Head of the Integrity Commission, Anande Trotman-Joseph has commended the local media and in particular THE NEW TODAY newspaper for bringing to the forefront allegations of corruption and wrongdoing at the state-owned Marketing National and Importing Board (MNIB).
Trotman-Joseph made the statement at a press conference held last week Wednesday to explain the position taken by the Integrity Commission to take charge of the investigation into the MNIB rather than allow for the public inquiry that was promised by Prime Minister Dr. Keith Mitchell.
She said it was the information that came out in the public domain from THE NEW TODAY that prompted the Commission to start the MNIB probe with effect from August 2.
She admitted that while the mandate of the Integrity Commission gives the body flexibility to legally pursue matters involving public officials or state-run bodies from a source they deem relevant, the information, which prompted the MNIB inquiry was only drawn to their attention after it appeared in the local media.
THE NEW TODAY brought the MNIB into public focus when it carried a report in June that attempts were being made to make former Board Chairman, Samuel Andrew the scapegoat for alleged misuse of funds at the state body.
The article brought a sharp response from Andrew who laid the blame squarely at the feet of former Chief Executive Officer, Ruel Edwards whom he accused of hiding the true state of the MNIB finances for over two years from the Board of Directors.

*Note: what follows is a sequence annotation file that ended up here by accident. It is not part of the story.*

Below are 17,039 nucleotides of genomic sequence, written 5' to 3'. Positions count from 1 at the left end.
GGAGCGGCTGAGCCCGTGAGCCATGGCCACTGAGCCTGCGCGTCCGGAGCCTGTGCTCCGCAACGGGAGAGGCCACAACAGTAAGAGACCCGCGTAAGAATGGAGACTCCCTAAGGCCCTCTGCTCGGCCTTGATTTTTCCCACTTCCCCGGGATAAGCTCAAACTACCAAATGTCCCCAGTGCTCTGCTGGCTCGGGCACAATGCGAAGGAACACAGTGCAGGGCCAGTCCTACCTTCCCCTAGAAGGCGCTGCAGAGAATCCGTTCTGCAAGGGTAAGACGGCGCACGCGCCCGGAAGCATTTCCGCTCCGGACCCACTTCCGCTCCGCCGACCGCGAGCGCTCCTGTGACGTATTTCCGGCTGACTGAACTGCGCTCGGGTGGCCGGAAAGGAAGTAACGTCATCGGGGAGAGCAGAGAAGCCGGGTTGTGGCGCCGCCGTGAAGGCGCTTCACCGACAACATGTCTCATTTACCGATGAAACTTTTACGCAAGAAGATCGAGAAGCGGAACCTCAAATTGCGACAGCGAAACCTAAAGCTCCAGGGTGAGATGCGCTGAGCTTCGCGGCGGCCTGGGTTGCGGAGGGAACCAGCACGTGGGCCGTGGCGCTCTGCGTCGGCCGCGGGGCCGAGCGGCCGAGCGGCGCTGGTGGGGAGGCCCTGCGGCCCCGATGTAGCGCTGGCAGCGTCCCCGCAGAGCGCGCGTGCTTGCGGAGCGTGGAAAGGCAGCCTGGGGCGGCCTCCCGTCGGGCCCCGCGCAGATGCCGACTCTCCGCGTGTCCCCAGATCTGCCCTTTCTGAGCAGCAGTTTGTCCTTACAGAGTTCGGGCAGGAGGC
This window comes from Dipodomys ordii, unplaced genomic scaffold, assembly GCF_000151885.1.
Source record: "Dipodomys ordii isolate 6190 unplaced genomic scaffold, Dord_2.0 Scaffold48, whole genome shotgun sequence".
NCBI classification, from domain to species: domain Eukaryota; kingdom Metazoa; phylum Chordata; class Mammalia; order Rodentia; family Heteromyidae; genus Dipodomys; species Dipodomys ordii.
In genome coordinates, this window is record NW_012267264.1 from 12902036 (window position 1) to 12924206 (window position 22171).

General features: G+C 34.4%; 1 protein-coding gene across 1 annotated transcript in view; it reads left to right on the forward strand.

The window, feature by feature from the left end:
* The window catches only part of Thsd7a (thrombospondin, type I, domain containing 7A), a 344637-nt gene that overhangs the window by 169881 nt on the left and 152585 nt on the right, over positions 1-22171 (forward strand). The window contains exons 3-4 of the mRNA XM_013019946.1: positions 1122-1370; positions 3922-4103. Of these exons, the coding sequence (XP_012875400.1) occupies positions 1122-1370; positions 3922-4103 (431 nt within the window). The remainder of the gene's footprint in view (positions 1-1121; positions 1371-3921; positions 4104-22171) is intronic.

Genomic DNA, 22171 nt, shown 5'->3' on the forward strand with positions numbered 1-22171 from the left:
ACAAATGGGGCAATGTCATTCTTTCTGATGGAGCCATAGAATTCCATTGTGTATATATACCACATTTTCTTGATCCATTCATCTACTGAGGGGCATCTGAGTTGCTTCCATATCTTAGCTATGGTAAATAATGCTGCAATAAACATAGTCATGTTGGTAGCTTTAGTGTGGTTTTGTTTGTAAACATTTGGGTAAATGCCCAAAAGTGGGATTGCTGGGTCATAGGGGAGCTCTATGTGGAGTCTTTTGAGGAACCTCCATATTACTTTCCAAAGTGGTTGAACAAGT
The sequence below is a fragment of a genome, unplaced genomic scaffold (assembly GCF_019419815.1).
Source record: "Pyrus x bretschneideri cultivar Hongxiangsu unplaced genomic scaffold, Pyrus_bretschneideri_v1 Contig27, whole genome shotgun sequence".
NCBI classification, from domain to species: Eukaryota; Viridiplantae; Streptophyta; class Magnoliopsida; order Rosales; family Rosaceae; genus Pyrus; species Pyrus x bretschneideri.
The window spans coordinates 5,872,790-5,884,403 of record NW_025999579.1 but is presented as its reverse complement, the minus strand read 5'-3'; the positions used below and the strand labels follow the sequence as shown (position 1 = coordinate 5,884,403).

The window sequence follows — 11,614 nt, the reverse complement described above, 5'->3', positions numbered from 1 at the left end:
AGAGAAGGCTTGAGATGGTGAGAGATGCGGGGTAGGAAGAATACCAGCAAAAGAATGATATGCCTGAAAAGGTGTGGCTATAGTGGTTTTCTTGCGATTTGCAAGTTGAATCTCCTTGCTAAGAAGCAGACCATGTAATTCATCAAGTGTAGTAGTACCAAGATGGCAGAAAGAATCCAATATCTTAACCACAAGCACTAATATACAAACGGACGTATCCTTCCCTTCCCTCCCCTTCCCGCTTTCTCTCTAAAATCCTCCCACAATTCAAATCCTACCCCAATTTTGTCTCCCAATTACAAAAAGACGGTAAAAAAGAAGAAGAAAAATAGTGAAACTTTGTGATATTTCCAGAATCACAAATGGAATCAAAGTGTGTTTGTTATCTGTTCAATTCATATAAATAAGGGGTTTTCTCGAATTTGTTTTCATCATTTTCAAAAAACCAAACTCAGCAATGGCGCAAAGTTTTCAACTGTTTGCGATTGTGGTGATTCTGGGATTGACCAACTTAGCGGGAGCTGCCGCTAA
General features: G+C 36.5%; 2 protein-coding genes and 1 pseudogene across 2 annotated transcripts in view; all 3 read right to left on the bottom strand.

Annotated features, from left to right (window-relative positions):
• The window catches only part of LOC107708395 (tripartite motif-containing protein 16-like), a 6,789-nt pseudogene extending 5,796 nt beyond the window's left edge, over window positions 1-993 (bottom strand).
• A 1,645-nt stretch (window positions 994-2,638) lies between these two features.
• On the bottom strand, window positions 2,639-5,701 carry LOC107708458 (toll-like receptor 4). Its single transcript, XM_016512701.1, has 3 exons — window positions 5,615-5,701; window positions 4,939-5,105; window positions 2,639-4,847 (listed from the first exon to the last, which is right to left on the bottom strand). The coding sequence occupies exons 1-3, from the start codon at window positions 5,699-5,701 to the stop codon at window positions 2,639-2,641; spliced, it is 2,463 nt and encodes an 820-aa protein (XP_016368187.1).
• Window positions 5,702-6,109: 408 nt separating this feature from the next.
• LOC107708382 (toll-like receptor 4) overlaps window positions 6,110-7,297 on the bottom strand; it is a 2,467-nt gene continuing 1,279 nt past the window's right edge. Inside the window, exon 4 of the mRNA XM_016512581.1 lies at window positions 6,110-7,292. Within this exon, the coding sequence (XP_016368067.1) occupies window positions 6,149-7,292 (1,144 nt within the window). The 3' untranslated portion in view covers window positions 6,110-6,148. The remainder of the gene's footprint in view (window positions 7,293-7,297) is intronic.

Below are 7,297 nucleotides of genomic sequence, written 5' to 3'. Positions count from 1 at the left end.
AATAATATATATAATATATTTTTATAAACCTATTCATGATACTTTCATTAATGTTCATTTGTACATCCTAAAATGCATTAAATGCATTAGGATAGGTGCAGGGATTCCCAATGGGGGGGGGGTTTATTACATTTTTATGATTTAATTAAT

This newspaper also unearthed information that under Edward’s management the Marketing Board had raked up over $300, 000.00 in first class air travel mainly by the CEO and one other person, and was constantly defaulting on payments of close to EC$1 million owed to a company in Miami for sugar.
Edwards also admitted to this newspaper that he purchased a vehicle from MNIB in what appears to be insider trading.
The former CEO of the Marketing Board was removed from his position and landed another high-paying job within the Ministry of Finance, which is headed by Prime Minister Dr. Keith Mitchell, who is also the line minister for MNIB.
Speaking on why the commission decided to undertake a private investigation into the affairs at MNIB rather than the public investigation as alluded to by Prime Minister Mitchell, the female head of the body said that because the commission investigates all types of corruption, when the red flag was raised, in the MNIB’s case they had no choice but to launch their own probe.
Commission members told reporters that they are operating pursuant to Section 13 of the Integrity in Public Life Act of 2013 and the Prevention of Corruption Act No. 15 of 2007, which authorises them to investigate any public body wherein lies information that suggests wrongdoing.
“No disrespect meant to Prime Minister Mitchell,” Trotman-Joseph said, adding, “however, we did at some point have to let him know that irrespective of anything that the government is going to do, we have our duty and we are duty-bound by law.”
She also gave assurances that the end result of the investigation will not be a private report.
“I just want you to know we are following a process…the outcome will be public, (but) the method, we have to be guided by our legislation…so the inquiry would be private but we will share the report, she said.
“We following our legal time post – we intend to pursue and find what is required…and that outcome we assure you we will share with the nation that report which will say what we have found and even what we can’t find and what we have not found,” she added.
According to Commissioner Robert Robinson, who is also Chairman of the Technical Panel instructed to go deeper into the MNIB investigation, the findings would remain confidential until such time as it reaches the stage when it is necessary to be made public.
There is no set timeline for the completion of the Integrity Commission’s inquiry into the MNIB operations.